The undersigned agrees that C & P cannot recover attorney's fees incurred in establishing its basic claim of breach of contract or in proving the elements of damage for such breach. Paragraph 4.18.1 [of the AIA form contract used by the parties] is an indemnity provision, the obvious intent and purpose of said provision was to protect C & P Telephone Company for claims asserted by third parties.

Our Supreme Court has steadfastly denied attorney's fees and costs unless there was a clear contractual provision providing for the recovery thereof. Again, the Court is convinced that the purpose of the indemnity clause was to hold harmless C & P from claims and expenses incurred in the defense of claims by third parties. The trial court embodied this ruling in its final order.

C & P disputes the trial court's conclusion that paragraph 4.18.1 of the contract does not provide for the recovery of attorneys' fees in a case of this kind. According to C & P, it has proved all necessary facts for the recovery of attorneys' fees. C & P begins by focusing upon the contract language which reads in pertinent part as follows:

To the fullest extent permitted by law, the Contractor shall indemnify and hold harmless the Owner and the Architect from and against all claims, damages, losses and expenses, including but not limited to attorneys' fees, arising out of or resulting from the performance of the Work, provided that any such claim, damage, loss or expense (1) is attributable to . . . injury to or destruction of tangible property (other than the Work itself) . . . and (2) is caused in whole or in part by any negligent act or omission of the Contractor . . . regardless of whether or not it is caused in part by a party indemnified hereunder. According to C & P, the reference to "work" in the provision refers to the preliminary site work which was S & R's responsibility. C & P argues that in order to secure the benefit of the provision, all it had to prove was the following three items:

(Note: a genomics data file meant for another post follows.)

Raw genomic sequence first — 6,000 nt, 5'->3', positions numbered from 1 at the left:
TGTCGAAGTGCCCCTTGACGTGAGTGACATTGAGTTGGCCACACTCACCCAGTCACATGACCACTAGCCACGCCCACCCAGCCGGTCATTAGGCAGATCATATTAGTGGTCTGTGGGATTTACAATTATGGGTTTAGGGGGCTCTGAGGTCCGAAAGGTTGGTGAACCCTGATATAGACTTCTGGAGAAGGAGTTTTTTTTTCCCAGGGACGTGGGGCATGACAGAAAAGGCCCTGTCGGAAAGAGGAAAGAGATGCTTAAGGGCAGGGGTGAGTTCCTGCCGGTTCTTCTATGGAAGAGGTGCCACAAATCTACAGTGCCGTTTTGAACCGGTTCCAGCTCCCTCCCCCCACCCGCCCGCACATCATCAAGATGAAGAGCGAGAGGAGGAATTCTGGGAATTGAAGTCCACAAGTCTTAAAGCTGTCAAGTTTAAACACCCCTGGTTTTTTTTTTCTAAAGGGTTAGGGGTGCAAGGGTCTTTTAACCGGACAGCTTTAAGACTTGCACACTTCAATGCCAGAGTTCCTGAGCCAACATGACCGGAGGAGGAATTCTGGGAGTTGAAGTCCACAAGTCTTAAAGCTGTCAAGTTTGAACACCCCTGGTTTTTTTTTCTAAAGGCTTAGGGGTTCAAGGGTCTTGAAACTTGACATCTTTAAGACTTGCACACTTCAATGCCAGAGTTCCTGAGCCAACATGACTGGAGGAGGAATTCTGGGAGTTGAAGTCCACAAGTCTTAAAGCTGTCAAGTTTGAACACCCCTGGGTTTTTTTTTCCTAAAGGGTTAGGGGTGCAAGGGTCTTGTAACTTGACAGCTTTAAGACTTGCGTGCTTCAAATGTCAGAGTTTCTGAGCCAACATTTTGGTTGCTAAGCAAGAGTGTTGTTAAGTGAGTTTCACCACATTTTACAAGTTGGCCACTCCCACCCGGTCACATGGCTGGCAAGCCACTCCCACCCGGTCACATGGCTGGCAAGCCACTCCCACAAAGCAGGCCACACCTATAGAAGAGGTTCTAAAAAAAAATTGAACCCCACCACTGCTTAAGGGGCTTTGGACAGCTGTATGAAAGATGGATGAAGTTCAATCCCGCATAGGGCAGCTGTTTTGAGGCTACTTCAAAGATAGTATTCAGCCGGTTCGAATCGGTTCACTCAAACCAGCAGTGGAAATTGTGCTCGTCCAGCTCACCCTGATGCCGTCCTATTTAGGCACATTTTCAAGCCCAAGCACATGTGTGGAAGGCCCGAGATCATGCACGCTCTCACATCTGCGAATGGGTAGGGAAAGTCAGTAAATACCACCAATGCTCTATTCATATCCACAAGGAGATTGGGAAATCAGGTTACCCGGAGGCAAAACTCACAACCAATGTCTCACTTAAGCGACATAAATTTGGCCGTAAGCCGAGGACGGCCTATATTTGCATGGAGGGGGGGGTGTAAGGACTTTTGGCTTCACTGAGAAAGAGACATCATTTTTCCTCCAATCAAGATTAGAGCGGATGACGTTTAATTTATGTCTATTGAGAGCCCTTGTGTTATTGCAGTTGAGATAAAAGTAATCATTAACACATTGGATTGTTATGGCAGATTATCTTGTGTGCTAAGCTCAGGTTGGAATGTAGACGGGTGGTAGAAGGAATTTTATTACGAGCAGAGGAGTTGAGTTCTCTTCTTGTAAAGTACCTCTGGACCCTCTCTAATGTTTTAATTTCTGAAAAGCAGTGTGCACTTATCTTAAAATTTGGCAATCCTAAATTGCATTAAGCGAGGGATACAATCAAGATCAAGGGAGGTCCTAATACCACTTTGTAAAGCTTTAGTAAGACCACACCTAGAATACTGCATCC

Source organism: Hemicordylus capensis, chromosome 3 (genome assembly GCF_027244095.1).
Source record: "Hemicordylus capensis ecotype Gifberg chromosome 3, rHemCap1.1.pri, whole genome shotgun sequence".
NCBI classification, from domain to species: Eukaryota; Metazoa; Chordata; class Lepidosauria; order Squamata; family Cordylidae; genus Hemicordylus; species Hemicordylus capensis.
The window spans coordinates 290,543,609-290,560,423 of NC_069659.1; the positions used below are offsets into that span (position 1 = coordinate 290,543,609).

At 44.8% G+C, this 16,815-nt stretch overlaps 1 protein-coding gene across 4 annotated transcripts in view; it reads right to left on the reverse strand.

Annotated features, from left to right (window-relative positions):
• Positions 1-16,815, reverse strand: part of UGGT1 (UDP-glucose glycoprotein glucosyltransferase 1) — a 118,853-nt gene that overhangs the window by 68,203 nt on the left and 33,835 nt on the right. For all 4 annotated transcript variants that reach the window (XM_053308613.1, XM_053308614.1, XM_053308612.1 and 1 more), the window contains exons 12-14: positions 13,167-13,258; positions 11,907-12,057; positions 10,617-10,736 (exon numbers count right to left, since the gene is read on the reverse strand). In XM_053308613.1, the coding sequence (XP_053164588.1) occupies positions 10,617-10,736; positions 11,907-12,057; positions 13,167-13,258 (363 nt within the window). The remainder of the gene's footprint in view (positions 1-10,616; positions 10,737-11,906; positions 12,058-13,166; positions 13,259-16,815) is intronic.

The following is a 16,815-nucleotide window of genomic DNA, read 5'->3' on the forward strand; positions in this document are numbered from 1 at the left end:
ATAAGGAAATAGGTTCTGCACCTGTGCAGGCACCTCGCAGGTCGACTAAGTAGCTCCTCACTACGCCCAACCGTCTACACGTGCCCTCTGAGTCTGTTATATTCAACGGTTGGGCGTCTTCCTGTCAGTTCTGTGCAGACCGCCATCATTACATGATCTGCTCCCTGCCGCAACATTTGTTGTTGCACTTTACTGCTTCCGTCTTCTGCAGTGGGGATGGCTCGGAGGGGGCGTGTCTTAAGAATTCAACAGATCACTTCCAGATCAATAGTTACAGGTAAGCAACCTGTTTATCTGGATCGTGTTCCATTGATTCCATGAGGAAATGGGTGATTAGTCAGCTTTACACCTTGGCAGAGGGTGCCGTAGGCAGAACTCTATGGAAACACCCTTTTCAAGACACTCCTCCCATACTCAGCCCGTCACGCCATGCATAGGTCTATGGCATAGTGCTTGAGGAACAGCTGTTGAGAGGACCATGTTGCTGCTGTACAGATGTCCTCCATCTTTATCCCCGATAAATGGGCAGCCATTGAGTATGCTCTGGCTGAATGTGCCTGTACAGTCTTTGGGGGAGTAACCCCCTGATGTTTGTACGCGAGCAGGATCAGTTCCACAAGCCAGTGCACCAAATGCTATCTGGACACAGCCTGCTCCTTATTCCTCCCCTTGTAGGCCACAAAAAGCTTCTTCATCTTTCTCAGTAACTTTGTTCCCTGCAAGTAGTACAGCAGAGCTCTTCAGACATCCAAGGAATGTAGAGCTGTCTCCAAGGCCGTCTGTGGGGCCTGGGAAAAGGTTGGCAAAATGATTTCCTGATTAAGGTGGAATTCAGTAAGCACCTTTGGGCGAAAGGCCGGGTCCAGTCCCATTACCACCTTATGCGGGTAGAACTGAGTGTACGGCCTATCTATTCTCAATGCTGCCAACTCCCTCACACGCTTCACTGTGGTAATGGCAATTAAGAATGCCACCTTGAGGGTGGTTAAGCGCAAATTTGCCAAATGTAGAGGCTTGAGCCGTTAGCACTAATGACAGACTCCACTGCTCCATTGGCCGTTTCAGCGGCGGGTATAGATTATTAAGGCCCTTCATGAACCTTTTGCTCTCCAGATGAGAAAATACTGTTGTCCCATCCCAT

1. that the claim for attorneys' fees arises from the performance of the preliminary site work,

2. that the claim for attorneys' fees is attributable to destruction of tangible property other than the preliminary site work, and

3. that the destruction of tangible property was caused in whole or in part by S & R's negligence. C & P contends that each element was plainly established by the evidence. Thus, C & P argues, based on the language of the provision, that it is entitled to recover attorneys' fees and trial expenses.

S & R also bases its argument upon the language of the provision. According to S & R, because the provision includes the architect as an indemnitee, because it excludes damages to the contract work itself, and because it indemnifies the owner and architect against liability partially deriving from their own negligence -- the provision is one of indemnity against liability for property damage sustained by third parties. S & R apparently contends that indemnification does not operate between parties to a contract in a dispute involving those parties. In other words, S & R submits that it should not be required to pay C & P's attorneys' fees for asserting a claim against S & R. In addition, S & R argues that attorneys' fees cannot be recovered unless there is an express undertaking to stand liable for them.